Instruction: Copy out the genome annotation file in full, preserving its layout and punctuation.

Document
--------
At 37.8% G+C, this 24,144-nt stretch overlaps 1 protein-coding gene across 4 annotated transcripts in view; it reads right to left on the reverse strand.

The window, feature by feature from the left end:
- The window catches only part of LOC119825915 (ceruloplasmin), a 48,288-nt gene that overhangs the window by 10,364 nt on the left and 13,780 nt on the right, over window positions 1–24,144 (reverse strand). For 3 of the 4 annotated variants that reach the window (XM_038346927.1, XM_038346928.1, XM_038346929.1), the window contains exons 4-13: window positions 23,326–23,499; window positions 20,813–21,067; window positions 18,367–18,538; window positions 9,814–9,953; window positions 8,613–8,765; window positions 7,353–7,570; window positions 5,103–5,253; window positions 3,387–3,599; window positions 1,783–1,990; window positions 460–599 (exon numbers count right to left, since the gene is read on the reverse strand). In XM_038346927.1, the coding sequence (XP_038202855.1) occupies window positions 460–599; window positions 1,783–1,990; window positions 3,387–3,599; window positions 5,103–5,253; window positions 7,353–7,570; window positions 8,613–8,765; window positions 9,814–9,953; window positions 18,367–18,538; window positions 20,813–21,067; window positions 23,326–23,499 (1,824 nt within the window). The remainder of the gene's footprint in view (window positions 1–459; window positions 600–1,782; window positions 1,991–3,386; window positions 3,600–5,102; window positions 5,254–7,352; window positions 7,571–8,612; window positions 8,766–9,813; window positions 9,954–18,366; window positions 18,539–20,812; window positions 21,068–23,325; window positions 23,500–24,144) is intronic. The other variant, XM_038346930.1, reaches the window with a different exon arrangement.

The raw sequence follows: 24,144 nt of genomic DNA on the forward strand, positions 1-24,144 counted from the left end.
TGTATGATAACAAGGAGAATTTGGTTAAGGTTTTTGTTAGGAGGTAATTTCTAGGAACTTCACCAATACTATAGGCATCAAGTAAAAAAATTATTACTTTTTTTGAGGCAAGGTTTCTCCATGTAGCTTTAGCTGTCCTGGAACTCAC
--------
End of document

At 37.8% G+C, this 24,144-nt stretch overlaps 1 protein-coding gene across 4 annotated transcripts in view; it reads right to left on the reverse strand.

The window, feature by feature from the left end:
- The window catches only part of LOC119825915 (ceruloplasmin), a 48,288-nt gene that overhangs the window by 10,364 nt on the left and 13,780 nt on the right, over window positions 1–24,144 (reverse strand). For 3 of the 4 annotated variants that reach the window (XM_038346927.1, XM_038346928.1, XM_038346929.1), the window contains exons 4-13: window positions 23,326–23,499; window positions 20,813–21,067; window positions 18,367–18,538; window positions 9,814–9,953; window positions 8,613–8,765; window positions 7,353–7,570; window positions 5,103–5,253; window positions 3,387–3,599; window positions 1,783–1,990; window positions 460–599 (exon numbers count right to left, since the gene is read on the reverse strand). In XM_038346927.1, the coding sequence (XP_038202855.1) occupies window positions 460–599; window positions 1,783–1,990; window positions 3,387–3,599; window positions 5,103–5,253; window positions 7,353–7,570; window positions 8,613–8,765; window positions 9,814–9,953; window positions 18,367–18,538; window positions 20,813–21,067; window positions 23,326–23,499 (1,824 nt within the window). The remainder of the gene's footprint in view (window positions 1–459; window positions 600–1,782; window positions 1,991–3,386; window positions 3,600–5,102; window positions 5,254–7,352; window positions 7,571–8,612; window positions 8,766–9,813; window positions 9,954–18,366; window positions 18,539–20,812; window positions 21,068–23,325; window positions 23,500–24,144) is intronic. The other variant, XM_038346930.1, reaches the window with a different exon arrangement.

The raw sequence follows: 24,144 nt of genomic DNA on the forward strand, positions 1-24,144 counted from the left end.
TGTATGATAACAAGGAGAATTTGGTTAAGGTTTTTGTTAGGAGGTAATTTCTAGGAACTTCACCAATACTATAGGCATCAAGTAAAAAAATTATTACTTTTTTTGAGGCAAGGTTTCTCCATGTAGCTTTAGCTGTCCTGGAACTCAC